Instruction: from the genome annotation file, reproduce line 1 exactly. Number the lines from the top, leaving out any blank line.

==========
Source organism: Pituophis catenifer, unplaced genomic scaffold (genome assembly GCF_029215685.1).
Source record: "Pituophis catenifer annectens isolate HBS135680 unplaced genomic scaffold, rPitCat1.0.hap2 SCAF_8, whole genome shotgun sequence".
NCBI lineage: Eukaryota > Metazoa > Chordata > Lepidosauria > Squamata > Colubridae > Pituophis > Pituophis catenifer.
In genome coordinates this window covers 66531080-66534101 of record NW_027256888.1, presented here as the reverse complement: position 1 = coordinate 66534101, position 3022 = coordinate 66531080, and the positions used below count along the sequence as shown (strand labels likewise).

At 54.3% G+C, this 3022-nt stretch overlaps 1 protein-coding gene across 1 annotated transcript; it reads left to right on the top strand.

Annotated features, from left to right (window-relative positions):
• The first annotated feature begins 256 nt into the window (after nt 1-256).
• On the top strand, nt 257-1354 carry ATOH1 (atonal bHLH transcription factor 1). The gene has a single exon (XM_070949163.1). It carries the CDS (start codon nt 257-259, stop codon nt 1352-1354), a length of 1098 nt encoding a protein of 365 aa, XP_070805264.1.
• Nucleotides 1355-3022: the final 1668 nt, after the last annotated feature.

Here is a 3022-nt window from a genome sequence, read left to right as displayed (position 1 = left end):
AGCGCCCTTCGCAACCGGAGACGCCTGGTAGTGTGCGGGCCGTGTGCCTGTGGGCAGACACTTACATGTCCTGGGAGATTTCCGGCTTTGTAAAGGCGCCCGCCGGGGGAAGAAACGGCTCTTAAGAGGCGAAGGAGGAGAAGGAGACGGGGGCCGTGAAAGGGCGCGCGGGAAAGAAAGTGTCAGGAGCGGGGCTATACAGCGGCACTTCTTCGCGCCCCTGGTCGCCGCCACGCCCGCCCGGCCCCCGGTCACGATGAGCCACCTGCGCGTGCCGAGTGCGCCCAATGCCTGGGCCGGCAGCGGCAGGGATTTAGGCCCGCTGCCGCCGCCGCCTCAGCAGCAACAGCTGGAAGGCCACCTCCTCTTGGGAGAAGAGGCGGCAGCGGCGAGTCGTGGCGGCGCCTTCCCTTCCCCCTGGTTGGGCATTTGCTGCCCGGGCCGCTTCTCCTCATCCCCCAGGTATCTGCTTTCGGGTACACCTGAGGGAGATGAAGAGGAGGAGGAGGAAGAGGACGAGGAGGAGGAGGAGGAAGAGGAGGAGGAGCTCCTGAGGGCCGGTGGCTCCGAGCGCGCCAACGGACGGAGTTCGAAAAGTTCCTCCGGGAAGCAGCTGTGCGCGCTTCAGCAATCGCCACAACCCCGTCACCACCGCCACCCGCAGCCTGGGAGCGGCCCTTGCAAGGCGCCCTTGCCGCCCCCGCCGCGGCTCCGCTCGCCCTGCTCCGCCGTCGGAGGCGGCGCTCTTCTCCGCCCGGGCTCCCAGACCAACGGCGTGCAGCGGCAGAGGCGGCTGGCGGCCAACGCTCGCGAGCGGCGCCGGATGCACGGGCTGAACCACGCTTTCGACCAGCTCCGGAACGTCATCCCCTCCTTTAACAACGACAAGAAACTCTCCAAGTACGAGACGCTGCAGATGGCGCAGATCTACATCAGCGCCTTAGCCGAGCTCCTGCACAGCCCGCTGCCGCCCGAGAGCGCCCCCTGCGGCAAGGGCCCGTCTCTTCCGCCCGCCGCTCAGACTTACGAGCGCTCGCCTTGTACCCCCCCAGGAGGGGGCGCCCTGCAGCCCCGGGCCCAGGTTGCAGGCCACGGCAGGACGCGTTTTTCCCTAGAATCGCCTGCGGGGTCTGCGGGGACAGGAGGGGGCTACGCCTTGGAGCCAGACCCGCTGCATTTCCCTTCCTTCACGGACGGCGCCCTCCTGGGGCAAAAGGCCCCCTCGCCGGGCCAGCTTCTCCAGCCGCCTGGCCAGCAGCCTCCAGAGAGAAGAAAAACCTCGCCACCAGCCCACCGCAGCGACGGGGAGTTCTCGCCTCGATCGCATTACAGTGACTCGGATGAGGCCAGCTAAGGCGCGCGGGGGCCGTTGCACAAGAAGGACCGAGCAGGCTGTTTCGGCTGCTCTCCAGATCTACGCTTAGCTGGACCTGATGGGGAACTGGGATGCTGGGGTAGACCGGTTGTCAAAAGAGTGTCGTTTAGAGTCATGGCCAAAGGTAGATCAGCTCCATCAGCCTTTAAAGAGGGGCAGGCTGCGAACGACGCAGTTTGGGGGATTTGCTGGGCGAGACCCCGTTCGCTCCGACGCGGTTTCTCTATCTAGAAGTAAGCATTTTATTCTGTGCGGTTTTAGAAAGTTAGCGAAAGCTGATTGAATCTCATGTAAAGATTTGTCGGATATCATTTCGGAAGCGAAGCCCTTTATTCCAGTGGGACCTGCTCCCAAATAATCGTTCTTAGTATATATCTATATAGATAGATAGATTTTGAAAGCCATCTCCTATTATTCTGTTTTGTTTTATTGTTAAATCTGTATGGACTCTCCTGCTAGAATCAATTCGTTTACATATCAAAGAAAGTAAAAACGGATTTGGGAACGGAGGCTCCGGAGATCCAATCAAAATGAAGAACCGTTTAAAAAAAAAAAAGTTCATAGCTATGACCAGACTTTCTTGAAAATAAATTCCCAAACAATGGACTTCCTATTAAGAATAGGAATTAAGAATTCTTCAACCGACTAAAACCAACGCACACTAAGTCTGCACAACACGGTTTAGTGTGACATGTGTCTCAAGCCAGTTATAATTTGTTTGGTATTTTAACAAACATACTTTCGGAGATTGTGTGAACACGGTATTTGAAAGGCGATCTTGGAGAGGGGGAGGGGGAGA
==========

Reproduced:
Source organism: Pituophis catenifer, unplaced genomic scaffold (genome assembly GCF_029215685.1).